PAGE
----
AGR points can also be used for a bunch of other redemptions like gift cards, certificates, cruises at close to 1 cent per point. But really, the best value is in booking for Amtrak travel. And to all those who have not had a chance to ride Amtrak long distance in a bedroom, it was a memorable experience that we plan to do repeat, may be on another route. It was so much fun, comfortable, stress-free.
Sounds good, doesn't it?
I have formed a habit of using seatguru before I book any airline ticket for anybody to understand the aircraft that the flights will be flown on. Especially for longer flights, flying on a better airplane can make a big difference in terms of flight comfort, even in coach.
Disclaimer: Please note that I am not affiliated or connected to seatguru or any any other websites in mentioned in this post in any ways, commercial or otherwise.
For example, if you are flying New York (JFK) to Paris (CDG) on Air France, there are 4-5 daily flights operated by Air France between the two city pairs in consideration. Of these, 1-2 flights are on Airbus A330-200, some are on Boeing 777-200ER, and one is on Airbus A380 (the new double-decker plane, world's largest commercial aircraft). Please note that there are two configurations in Air France's fleet for Boeing 777-200ER. It has been reported that flight comfort is superior on A380 as compared to any other aircraft in the world as it roomier, quieter, newer, has better designed cabin and has a better entertainment system. It shouldn't be surprising as it is a newer model of airplane. I recommend folks to try to take the A380 flight over others, if the flight schedule works for them and if the fare is the same (or the difference is not significant).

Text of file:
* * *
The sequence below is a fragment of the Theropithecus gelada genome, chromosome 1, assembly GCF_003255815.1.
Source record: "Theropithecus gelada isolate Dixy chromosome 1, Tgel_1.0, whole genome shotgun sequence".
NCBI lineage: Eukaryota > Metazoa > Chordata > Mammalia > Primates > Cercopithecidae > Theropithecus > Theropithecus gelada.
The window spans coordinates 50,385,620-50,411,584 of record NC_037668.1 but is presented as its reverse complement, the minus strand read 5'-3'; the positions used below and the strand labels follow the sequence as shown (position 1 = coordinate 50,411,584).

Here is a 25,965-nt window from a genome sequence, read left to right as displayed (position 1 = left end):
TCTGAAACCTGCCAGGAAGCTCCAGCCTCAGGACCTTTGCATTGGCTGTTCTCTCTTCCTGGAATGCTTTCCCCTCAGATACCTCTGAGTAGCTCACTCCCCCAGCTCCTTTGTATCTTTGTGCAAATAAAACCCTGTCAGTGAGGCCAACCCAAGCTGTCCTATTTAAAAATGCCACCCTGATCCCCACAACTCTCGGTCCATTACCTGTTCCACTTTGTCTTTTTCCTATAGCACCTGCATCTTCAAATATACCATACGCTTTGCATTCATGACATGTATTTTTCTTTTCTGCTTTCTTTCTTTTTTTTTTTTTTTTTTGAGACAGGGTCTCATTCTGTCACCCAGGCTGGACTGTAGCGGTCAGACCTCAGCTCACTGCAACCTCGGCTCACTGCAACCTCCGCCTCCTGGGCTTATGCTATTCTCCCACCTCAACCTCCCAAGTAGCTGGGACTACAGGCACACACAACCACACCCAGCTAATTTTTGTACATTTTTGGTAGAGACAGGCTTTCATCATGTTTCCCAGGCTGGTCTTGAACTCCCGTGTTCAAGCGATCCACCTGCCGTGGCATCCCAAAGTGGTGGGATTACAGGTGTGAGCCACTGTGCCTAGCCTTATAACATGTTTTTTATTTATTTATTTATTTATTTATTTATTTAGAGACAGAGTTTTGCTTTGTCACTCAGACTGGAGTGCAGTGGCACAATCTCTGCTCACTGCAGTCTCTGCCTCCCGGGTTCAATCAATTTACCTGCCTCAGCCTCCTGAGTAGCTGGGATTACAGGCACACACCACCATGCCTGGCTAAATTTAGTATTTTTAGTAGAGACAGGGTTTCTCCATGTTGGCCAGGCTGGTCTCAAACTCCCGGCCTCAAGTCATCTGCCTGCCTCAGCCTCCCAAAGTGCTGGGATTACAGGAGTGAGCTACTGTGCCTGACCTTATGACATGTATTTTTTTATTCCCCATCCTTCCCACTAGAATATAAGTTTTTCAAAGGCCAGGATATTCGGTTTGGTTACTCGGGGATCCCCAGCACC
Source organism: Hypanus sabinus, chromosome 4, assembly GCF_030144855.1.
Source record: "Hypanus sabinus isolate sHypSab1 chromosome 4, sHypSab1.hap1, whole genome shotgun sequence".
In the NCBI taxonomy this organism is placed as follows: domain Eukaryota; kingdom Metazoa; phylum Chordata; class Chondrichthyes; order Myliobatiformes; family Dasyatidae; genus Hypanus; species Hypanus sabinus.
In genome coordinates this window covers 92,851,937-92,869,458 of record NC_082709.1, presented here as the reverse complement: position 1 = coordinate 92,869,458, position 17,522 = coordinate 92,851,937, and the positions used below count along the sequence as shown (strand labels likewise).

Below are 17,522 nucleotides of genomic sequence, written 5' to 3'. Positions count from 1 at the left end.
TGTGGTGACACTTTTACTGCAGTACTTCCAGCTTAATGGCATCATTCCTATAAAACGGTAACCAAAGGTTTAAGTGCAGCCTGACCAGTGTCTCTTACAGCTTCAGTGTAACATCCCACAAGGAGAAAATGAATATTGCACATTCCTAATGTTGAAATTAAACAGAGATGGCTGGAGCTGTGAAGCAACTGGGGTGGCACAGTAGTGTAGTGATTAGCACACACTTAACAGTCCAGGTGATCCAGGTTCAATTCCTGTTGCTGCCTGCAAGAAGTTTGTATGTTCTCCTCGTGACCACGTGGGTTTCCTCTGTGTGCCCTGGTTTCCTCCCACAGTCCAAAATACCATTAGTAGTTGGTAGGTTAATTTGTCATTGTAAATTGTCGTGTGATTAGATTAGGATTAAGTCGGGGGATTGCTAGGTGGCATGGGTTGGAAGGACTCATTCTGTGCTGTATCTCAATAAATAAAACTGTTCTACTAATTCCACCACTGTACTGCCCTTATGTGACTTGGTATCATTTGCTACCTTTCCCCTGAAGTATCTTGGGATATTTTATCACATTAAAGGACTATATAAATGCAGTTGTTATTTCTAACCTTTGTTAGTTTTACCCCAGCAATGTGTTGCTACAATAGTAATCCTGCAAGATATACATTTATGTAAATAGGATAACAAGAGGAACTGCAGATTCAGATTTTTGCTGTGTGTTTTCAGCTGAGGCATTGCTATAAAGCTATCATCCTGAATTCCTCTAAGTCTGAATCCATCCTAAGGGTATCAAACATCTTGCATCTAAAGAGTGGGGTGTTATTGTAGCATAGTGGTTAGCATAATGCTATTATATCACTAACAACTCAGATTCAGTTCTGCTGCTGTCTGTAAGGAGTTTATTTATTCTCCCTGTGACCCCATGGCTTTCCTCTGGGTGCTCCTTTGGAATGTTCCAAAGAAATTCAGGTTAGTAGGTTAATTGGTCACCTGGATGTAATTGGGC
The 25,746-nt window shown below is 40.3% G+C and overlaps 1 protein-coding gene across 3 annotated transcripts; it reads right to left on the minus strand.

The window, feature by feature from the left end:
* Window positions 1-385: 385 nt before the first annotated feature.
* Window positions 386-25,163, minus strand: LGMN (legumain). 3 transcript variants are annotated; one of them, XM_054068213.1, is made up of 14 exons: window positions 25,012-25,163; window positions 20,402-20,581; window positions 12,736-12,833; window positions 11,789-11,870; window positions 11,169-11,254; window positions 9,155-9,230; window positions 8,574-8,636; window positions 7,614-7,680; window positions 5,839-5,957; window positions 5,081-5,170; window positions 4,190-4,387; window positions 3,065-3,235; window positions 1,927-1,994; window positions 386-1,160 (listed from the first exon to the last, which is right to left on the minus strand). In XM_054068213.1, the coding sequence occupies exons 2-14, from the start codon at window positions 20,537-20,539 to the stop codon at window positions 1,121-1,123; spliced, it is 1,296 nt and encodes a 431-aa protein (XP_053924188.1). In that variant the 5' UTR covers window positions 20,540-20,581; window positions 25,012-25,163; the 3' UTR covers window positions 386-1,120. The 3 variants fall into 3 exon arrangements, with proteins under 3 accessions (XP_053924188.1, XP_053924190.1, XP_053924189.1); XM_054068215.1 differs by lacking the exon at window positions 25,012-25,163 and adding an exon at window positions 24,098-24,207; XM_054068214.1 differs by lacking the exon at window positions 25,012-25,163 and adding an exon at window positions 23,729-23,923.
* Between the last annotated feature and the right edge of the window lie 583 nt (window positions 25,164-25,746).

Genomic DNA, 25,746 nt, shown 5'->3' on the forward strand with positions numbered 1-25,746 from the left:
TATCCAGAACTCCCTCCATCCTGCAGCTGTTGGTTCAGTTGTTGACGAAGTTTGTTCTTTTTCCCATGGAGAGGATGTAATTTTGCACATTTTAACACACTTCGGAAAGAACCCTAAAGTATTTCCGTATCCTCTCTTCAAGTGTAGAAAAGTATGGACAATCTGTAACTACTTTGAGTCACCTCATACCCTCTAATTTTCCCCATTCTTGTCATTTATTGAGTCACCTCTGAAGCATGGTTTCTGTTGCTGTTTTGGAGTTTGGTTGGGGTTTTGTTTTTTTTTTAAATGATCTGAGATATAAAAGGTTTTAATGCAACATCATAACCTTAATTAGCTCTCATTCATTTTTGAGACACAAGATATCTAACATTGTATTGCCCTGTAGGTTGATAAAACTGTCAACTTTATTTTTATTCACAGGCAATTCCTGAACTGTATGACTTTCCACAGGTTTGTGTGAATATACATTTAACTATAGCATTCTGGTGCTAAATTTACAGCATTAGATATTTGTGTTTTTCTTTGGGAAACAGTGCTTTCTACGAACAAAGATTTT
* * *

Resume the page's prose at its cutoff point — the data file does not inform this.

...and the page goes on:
One website that I use more often is seatguru which has a list of aircrafts used by most major airlines in the world as well as their seatmaps. Seatguru also identifies which seats to prefer and which seats to avoid on a particular aircraft type for each airline. Please note that seats type, layout, configuration, entertainment system and in-flight service can vary from airline to airline, and aircraft to aircraft, even within the same airline. In fact, same airplane model within an Airline can have multiple configurations.
And one should always know what type of seats they are going to fly in before booking a business class or first class ticket. Some airlines have completely flat-bed seats in their business class cabin where as some don't. It can make a world of difference to your condition after a long-haul flight by flying on these flat-bet seats, having a good sleep and arriving refreshed at your destination. And as mentioned above, be aware that some airlines have flat-bed seats as well as basic reclining business class seats on the same aircraft model. Look carefully.
Other interesting websites for aircraft types and seats that I use are seatexpert, seatmaestro and flatseats. So, go ahead and use these available tools to understand and identify better seats on nicer aircrafts before you book your tickets.